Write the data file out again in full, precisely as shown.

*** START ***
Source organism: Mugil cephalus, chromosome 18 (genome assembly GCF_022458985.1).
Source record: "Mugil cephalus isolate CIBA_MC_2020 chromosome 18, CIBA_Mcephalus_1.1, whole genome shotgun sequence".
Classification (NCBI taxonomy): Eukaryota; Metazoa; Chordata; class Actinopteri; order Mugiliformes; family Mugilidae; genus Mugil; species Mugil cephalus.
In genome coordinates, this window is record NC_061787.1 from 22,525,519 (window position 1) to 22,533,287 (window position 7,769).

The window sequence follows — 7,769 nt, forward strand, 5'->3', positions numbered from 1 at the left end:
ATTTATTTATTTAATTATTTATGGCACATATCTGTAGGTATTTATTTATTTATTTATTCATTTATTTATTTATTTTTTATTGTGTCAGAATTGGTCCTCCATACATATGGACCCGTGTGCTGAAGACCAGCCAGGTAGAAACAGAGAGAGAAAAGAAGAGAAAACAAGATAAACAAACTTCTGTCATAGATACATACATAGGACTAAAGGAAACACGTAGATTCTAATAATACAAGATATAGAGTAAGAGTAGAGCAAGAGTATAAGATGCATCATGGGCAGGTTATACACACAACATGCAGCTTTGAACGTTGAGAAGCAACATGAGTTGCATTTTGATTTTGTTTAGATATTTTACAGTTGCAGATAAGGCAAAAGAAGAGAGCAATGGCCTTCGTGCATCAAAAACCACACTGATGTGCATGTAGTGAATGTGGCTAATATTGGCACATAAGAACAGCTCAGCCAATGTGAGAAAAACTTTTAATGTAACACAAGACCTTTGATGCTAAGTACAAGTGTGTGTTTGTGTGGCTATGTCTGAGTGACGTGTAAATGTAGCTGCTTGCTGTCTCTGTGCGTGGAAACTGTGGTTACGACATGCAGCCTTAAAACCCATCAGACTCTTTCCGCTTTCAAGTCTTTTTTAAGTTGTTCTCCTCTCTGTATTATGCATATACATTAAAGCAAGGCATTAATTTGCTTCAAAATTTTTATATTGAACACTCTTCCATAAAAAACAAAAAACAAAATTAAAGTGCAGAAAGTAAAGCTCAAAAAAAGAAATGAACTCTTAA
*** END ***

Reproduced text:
Source organism: Mugil cephalus, chromosome 18 (genome assembly GCF_022458985.1).
Source record: "Mugil cephalus isolate CIBA_MC_2020 chromosome 18, CIBA_Mcephalus_1.1, whole genome shotgun sequence".
Classification (NCBI taxonomy): Eukaryota; Metazoa; Chordata; class Actinopteri; order Mugiliformes; family Mugilidae; genus Mugil; species Mugil cephalus.
In genome coordinates, this window is record NC_061787.1 from 22,525,519 (window position 1) to 22,533,287 (window position 7,769).

The window sequence follows — 7,769 nt, forward strand, 5'->3', positions numbered from 1 at the left end:
ATTTATTTATTTAATTATTTATGGCACATATCTGTAGGTATTTATTTATTTATTTATTCATTTATTTATTTATTTTTTATTGTGTCAGAATTGGTCCTCCATACATATGGACCCGTGTGCTGAAGACCAGCCAGGTAGAAACAGAGAGAGAAAAGAAGAGAAAACAAGATAAACAAACTTCTGTCATAGATACATACATAGGACTAAAGGAAACACGTAGATTCTAATAATACAAGATATAGAGTAAGAGTAGAGCAAGAGTATAAGATGCATCATGGGCAGGTTATACACACAACATGCAGCTTTGAACGTTGAGAAGCAACATGAGTTGCATTTTGATTTTGTTTAGATATTTTACAGTTGCAGATAAGGCAAAAGAAGAGAGCAATGGCCTTCGTGCATCAAAAACCACACTGATGTGCATGTAGTGAATGTGGCTAATATTGGCACATAAGAACAGCTCAGCCAATGTGAGAAAAACTTTTAATGTAACACAAGACCTTTGATGCTAAGTACAAGTGTGTGTTTGTGTGGCTATGTCTGAGTGACGTGTAAATGTAGCTGCTTGCTGTCTCTGTGCGTGGAAACTGTGGTTACGACATGCAGCCTTAAAACCCATCAGACTCTTTCCGCTTTCAAGTCTTTTTTAAGTTGTTCTCCTCTCTGTATTATGCATATACATTAAAGCAAGGCATTAATTTGCTTCAAAATTTTTATATTGAACACTCTTCCATAAAAAACAAAAAACAAAATTAAAGTGCAGAAAGTAAAGCTCAAAAAAAGAAATGAACTCTTAA